“Indian people are more decorous and even florid when they speak...”
When I joined the BBC Delhi bureau in 1999, I was told to be prepared for daily news briefings led by then bureau chief, Mike Wooldridge.
He had been the kindest and most considerate of four interviewers I had met before being offered the job I eventually took, and the thought of starting my first day at the bureau with a meeting held by him seemed like a most un-alarming proposition.
Little did I know what I was in for!
The entire bureau had gathered around the news desk area, and Mike was partly perched on a nearby table. Although all was fairly quiet, except for the incessant ringing of phones in the background, I was not able to understand A SINGLE WORD of what he was saying.
This was not only because he spoke very softly and quickly, but also because his spoken English was the kind which I had not had the opportunity to be exposed to on an everyday basis.
During the weeks and months ahead, as I listened even more closely when he led meetings, and came to know him as a person and senior journalist, it became easier to ‘crack the code’ - and more easily follow what he was saying.
Later, during my time with the BBC, when I was sent to London for training and work, I was stumped when women in shops, and a few close colleagues in the office, would regularly address me as ‘my love’. Although I was under no illusions about the intention of the phrase, it did hit me each time - it sounded so intimate, so personal.
Other expressions that took me some time getting used to were ‘so knackered’ (so tired), ‘oh blimey!’ (oh goodness!) and the use of ‘bloody hell!’ among Londoners, as a common exclamation for any occasion.
Anthropologist, Ruchi Chaturvedi, who holds a PhD from Columbia University, New York, says the common pronunciation of the alphabet, ‘z’ as ‘zee’ (i.e., phonetically pronouncing the word zebra as zee-bra in place of zeh-bra) used to grate on her ears during her first few years in the U.S.
“Another thing that used to regularly enervate me was the word route being pronounced 'rowte', although this was far more common in New Jersey than in New York. And I found it even more annoying when Indian Americans said it!” she says.
A few American English words and phrases that I personally heard a lot from my American colleagues, when I lived in Stockholm, Sweden, were ‘I feel like such a klutz’ (I feel like a clumsy idiot), ‘I'm really beat’ (I’m really tired), and ‘he’s a real airhead’ (he’s so dumb).
“There are a few idiosyncratic phrases common in Australian English including, ‘see you in the arvo’ (as in, see you in the afternoon), ‘she'll be right’ – meaning all is good, ‘you serious?’ meaning I can’t believe it,” says Indian-origin Australian citizen Niyati Sharma.
She says her family’s Indian roots have helped her easily pick-up on phrases and words peculiar to Australian English, which her extended family and Australian-Indian friends take time to get used to.
She also referenced phrases used in Australia, which have their origins in the English spoken by Indigenous Australians. For example, “What youse mob up to tonight?” – which means “what are you all up to tonight?”
My own experience with Australian English in an international office in Stockholm, was dominated by the newness of the accent – the way the sounds are drawn out in often-used words such as ‘mate’ and the unique musicality of the language.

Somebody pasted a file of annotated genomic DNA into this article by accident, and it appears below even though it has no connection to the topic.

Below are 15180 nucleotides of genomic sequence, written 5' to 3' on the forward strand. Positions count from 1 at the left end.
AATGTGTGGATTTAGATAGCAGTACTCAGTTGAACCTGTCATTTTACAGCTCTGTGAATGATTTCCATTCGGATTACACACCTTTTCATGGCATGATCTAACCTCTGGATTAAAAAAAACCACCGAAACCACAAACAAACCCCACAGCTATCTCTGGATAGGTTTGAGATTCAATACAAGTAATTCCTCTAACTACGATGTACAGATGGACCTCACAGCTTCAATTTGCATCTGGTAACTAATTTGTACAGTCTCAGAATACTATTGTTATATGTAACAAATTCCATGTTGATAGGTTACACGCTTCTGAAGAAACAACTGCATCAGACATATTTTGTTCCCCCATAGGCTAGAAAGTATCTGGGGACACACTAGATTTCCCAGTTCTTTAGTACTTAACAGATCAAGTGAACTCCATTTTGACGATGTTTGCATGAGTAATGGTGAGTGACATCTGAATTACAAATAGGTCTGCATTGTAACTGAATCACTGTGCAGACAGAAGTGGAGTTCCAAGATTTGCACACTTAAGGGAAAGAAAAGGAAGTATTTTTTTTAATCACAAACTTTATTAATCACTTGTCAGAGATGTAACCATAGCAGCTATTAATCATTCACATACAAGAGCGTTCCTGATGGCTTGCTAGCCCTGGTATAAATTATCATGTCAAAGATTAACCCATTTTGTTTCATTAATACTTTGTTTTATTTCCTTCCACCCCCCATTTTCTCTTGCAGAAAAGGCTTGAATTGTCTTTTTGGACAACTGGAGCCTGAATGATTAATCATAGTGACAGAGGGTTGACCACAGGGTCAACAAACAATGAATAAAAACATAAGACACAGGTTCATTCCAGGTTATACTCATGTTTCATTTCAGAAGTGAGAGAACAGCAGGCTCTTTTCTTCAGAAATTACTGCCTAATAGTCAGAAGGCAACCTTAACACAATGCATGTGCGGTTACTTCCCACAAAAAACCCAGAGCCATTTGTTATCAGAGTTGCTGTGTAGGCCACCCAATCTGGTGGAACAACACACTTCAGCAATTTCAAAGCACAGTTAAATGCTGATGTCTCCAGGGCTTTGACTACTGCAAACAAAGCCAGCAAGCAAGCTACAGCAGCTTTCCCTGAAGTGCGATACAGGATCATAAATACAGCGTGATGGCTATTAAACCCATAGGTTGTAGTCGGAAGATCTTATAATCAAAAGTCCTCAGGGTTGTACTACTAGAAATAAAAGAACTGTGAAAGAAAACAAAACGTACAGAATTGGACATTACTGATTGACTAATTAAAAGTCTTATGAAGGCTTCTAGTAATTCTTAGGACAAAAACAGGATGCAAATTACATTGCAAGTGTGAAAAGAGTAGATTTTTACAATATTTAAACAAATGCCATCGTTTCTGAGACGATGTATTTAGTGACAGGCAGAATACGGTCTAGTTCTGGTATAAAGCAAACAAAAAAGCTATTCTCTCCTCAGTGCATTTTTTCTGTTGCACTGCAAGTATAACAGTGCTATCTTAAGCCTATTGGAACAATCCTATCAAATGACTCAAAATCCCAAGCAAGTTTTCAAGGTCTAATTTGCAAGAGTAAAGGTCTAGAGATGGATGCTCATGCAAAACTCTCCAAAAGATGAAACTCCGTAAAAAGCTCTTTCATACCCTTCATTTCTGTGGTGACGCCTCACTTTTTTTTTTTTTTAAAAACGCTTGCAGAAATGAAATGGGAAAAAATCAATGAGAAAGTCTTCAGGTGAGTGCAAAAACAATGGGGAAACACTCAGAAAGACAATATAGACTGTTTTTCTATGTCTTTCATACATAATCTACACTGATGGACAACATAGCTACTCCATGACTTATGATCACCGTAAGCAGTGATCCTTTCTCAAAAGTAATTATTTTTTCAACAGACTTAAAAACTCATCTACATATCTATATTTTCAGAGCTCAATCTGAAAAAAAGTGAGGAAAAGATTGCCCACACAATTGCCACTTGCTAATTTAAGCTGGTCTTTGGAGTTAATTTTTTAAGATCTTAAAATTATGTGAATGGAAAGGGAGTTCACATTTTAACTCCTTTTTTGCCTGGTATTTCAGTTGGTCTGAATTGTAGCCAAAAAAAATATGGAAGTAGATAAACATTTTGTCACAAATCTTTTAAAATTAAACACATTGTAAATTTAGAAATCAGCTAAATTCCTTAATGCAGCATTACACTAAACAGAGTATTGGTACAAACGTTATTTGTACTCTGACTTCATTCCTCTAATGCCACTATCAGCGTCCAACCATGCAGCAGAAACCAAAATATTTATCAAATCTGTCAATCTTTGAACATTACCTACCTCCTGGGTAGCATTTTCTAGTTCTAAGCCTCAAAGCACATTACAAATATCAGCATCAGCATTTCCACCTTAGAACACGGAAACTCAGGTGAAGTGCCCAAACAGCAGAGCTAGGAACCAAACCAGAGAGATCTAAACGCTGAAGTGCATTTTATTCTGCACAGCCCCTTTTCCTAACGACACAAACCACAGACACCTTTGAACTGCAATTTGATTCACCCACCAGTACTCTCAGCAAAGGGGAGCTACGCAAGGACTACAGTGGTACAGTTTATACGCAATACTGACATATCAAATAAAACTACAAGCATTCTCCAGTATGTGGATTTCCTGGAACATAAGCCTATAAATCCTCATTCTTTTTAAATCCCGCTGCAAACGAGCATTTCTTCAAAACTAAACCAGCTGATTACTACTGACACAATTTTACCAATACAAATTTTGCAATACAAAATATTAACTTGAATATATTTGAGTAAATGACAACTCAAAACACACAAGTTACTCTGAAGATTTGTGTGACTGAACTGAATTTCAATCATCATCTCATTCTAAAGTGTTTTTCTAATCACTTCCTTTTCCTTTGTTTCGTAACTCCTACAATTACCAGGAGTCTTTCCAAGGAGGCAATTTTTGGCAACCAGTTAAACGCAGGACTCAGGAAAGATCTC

Which brings us to the variant of English most of us are more familiar with – Indian English.
Former BBC Radio journalist, Aasiya Lodhi, a British-Asian of Pakistani origin, says what strikes her as distinct about Indian English is not so much the vocabulary, but the grammar and the very formal structuring of sentences.
“Indian people are more decorous and even florid when they speak and that could be because of something lost in translation or because they think British people really speak like ‘Yes Minister’,” she says.
“I remember reading the heavy use of Victorian English in Indian newspapers especially in crime (news) stories: `Miscreants', `dacoits', `dastardly', that kind of thing!,” Lodhi says.
And this antiquated style of English, she argues, is in sharp contrast to the attempts British society has been making, in her view, to try and “lose its classist image”.
“So it’s all ‘hiya Dave’ [editor’s note: meaning ‘hi, hello Dave’] - type of stuff nowadays,” says Lodhi. Quite a contrast to the very formal and stiff, "Good morning Mr. Smith, Sir’ that would be the common rule in an Indian setting.
“I think most Indians would be shocked to arrive (in the U.K.) and discover how it's all ‘hiya’ and ‘bye’ and first names only in an academic or professional setting,” Lodhi says with a hint of bemusement.
As for any memorable phrases in Indian English, Lodhi says that what continues to make her laugh, whenever and wherever she hears it, is the much satirised Indian pleasantry, “What is your good name?”
Here's our quick reference guide to some of the unusual phrases unique to each English-speaking nation!
‘Chuffed’ for proud; ‘knackered’ for very tired; ‘wicked’ for cool; ‘gutted’ for devastated; ‘whinge’ for whine; ’give me a bell’ to say ‘give me a call’
‘Don’t be a chicken’ for ‘don’t be a coward’; ‘rubber’ for condom; ‘restroom’ for toilet; ‘cilantro’ for coriander; ‘eggplant’ for aubergine; ‘lady’s fingers’ for okra; ‘clippers’ for nail-cutter; ATM for the British ‘Cash Point’
‘Alf’ meaning stupid person; ‘dinkie die’ for the whole truth; ‘to hump’ meaning to carry; ‘mozzie’ for mosquito; ‘Sheila’ for woman; ‘chooks’ for chicken; and the famous ‘g’day’ for ‘hello’.
‘Passed out’ for getting through an examination; ‘revert’ for getting back in touch; ‘to intimate’ for giving notice or information; ‘do the needful’ usually indicating an affirmative response to some request.